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WHOA, NELLIE! Patrick Buchanan, who received a lower percentage of the New Hampshire Republican primary vote this year than he did in 1992 against President Bush - 26 percent last week, compared to 37 percent four years ago - is not about to steamroll the GOP into nomination for president.

He's got a ton of trouble ahead of him - states with large ethnic and racial votes, votes he ain't gonna get.With Texas, Florida, California and New York all coming up in March, Buchanan will be facing a greater cross-section of America than he saw in New Hampshire.

That state is not typical of the America of the late 20th century.

It is 98.2 percent white. Blacks make up but 0.6 per cent of its population; so do Hispanics.

When Buchanan gets to Texas, he can talk about his anti-immigration policy to a population consisting of 21 percent Hispanics. In Florida, he'll meet a heavily Republican Hispanic population of 8.8 percent. In California, Hispanics make up 19.2 percent of the population, and in New York, they're 9.5 percent.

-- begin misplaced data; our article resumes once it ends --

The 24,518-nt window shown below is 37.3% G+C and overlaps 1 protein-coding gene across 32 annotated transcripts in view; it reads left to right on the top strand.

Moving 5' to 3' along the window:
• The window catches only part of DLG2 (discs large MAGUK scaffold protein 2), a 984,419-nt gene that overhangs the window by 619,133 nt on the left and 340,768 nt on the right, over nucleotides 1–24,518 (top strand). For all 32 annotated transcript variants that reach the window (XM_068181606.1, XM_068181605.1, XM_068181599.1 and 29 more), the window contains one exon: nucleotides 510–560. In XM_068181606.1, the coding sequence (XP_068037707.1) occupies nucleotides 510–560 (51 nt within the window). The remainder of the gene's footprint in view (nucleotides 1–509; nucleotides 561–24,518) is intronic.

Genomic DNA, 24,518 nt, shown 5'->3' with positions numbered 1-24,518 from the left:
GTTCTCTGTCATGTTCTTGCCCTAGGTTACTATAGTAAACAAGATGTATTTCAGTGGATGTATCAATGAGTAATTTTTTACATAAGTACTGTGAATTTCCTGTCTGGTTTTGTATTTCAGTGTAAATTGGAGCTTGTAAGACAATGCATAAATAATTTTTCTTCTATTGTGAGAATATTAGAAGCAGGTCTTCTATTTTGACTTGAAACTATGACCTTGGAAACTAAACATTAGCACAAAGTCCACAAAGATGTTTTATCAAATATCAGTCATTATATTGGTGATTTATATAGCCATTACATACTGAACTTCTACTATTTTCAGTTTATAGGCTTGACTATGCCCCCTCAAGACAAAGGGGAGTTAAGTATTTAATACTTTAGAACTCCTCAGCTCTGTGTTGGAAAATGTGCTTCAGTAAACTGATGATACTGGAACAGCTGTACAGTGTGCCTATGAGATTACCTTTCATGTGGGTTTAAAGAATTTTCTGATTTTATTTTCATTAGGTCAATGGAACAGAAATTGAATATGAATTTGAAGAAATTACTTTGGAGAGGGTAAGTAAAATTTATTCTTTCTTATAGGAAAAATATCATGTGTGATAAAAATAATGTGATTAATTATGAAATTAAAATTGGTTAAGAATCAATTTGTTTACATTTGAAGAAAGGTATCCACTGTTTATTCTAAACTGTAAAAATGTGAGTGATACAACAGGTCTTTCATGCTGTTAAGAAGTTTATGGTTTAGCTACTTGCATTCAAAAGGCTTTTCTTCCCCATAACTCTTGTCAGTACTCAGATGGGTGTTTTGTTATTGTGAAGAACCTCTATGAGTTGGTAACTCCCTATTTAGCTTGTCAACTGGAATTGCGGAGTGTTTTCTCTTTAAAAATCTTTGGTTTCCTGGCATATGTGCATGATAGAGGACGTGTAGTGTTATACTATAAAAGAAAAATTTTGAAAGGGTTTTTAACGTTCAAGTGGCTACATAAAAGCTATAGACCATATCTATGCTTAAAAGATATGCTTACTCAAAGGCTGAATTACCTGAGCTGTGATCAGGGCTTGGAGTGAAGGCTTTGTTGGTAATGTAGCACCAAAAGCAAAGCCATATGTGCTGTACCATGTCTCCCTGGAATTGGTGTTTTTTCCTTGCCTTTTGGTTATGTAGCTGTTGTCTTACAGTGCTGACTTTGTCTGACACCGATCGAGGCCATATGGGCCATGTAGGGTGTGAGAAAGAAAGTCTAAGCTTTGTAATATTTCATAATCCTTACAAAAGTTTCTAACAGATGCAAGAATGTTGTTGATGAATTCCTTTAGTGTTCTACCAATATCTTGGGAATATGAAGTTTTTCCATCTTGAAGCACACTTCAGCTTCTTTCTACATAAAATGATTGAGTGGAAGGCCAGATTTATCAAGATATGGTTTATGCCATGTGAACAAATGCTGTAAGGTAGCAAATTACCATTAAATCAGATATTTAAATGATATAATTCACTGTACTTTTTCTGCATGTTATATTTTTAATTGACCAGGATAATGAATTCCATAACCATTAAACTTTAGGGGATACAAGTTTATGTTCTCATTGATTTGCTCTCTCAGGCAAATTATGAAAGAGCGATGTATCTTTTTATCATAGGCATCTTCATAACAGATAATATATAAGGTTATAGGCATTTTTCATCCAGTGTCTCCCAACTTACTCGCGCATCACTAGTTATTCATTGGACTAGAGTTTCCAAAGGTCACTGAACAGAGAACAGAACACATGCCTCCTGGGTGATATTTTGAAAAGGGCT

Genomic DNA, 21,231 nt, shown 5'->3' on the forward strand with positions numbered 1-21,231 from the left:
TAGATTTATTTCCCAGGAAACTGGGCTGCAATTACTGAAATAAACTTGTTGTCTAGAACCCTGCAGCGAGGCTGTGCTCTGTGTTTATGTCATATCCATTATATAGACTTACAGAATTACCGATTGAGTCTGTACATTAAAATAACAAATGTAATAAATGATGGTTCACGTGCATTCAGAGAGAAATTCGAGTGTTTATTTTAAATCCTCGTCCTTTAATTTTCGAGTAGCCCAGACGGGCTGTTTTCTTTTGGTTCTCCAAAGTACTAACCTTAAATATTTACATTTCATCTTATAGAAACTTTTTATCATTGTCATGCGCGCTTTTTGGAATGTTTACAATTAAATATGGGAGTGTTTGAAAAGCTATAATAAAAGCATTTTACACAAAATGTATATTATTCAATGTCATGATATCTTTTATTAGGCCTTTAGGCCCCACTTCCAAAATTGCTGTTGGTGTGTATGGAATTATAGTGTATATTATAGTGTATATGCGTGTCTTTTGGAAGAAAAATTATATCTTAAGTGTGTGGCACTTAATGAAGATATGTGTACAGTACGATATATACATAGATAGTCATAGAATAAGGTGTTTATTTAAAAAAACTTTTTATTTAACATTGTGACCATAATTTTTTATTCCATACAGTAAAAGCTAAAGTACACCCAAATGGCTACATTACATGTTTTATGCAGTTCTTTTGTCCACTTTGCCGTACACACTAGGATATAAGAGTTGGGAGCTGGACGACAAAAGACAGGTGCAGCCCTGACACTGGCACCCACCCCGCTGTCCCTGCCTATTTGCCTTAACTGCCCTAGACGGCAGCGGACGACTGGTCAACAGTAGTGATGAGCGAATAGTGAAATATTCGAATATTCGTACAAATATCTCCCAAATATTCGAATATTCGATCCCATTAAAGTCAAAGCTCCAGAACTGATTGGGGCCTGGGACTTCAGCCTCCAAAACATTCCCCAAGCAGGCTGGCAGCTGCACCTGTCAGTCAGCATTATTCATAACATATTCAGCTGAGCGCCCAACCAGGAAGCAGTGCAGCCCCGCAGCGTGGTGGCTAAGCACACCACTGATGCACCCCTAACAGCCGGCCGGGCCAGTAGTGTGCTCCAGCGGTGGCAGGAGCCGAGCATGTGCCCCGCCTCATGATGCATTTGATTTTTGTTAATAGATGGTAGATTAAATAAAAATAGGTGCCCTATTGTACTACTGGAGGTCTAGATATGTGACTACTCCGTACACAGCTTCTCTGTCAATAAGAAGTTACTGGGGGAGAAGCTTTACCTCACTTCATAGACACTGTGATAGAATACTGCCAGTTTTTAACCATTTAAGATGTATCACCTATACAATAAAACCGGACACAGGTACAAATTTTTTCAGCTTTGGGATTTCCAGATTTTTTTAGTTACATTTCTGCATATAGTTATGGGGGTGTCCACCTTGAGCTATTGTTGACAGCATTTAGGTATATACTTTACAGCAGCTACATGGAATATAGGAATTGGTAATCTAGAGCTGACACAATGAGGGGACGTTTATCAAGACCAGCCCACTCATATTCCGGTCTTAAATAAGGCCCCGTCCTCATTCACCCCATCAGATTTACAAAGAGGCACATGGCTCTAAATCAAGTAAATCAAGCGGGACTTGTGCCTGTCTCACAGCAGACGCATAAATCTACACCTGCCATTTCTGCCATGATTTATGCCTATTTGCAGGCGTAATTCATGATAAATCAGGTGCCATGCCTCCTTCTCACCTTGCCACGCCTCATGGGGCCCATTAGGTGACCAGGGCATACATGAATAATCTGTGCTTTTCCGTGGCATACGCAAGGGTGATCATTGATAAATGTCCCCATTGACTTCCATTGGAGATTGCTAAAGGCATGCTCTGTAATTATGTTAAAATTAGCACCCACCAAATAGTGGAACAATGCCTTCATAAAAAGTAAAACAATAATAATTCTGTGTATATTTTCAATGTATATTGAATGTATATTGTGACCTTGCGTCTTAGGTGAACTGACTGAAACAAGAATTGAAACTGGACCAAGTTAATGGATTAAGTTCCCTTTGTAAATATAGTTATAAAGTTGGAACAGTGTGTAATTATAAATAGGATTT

After they hear him, the Republicans among them are going to rush out to vote for someone else. And if he's still around in November, which I very much doubt, he'll be the best thing that ever happened to Bill Clinton.

Pat Buchanan is not the champion of minorities. Accurate or perceived, his reputation as a bigot is sealed in granite. The large black population of those four biggest states will not turn out for Pat Buchanan.

Either Bob Dole or Lamar Alexander, whoever survives the next few weeks, will receive those minority votes, and Buchanan will get to make a rip-roaring speech at the GOP convention, but that's about it.

Buchanan also has no chance of picking up Jewish support in heavily Jewish Florida, New York and California. His past will haunt him, a past that is easy to identify, as he has left indelible fingerprints with his columns and TV commentaries.

Among them are his defense of accused Nazi war criminals facing deportation from the United States and his crack in 1990 that Washington, D.C., was "Israeli-occupied territory." He opposed the Persian Gulf War and said it happened because the Israelis wanted it.

Buchanan can spout all his populist phrases about jobs for Americans, but he's not going to cut it with many segments of our life. That includes homosexuals, who he declared last week would not find roles in his administration if they were open about it.

When you begin to add up all the minorities, all types of minorities, in this country, they get close to being a majority. Add to that the other Americans who haven't raced to the Far Right, and Buchanan is unelectable in November and odds-on to take a whipping in the upcoming GOP primaries in larger states.